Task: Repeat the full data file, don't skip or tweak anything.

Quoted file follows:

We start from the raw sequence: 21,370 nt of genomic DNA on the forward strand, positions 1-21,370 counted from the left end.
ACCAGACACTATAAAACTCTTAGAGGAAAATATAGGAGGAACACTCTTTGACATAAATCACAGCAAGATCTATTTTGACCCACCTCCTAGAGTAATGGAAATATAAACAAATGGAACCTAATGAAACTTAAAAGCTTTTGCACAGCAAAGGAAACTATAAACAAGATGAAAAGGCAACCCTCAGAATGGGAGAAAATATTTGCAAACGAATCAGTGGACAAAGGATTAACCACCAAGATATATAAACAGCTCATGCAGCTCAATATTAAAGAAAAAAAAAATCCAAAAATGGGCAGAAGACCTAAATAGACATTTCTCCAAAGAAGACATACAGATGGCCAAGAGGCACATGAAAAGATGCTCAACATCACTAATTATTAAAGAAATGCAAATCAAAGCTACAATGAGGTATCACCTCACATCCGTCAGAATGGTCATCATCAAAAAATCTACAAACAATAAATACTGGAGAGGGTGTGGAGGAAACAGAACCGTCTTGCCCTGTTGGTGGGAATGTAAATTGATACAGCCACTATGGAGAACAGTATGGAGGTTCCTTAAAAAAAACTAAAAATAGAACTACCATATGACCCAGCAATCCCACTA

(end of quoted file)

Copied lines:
We start from the raw sequence: 21,370 nt of genomic DNA on the forward strand, positions 1-21,370 counted from the left end.
ACCAGACACTATAAAACTCTTAGAGGAAAATATAGGAGGAACACTCTTTGACATAAATCACAGCAAGATCTATTTTGACCCACCTCCTAGAGTAATGGAAATATAAACAAATGGAACCTAATGAAACTTAAAAGCTTTTGCACAGCAAAGGAAACTATAAACAAGATGAAAAGGCAACCCTCAGAATGGGAGAAAATATTTGCAAACGAATCAGTGGACAAAGGATTAACCACCAAGATATATAAACAGCTCATGCAGCTCAATATTAAAGAAAAAAAAAATCCAAAAATGGGCAGAAGACCTAAATAGACATTTCTCCAAAGAAGACATACAGATGGCCAAGAGGCACATGAAAAGATGCTCAACATCACTAATTATTAAAGAAATGCAAATCAAAGCTACAATGAGGTATCACCTCACATCCGTCAGAATGGTCATCATCAAAAAATCTACAAACAATAAATACTGGAGAGGGTGTGGAGGAAACAGAACCGTCTTGCCCTGTTGGTGGGAATGTAAATTGATACAGCCACTATGGAGAACAGTATGGAGGTTCCTTAAAAAAAACTAAAAATAGAACTACCATATGACCCAGCAATCCCACTA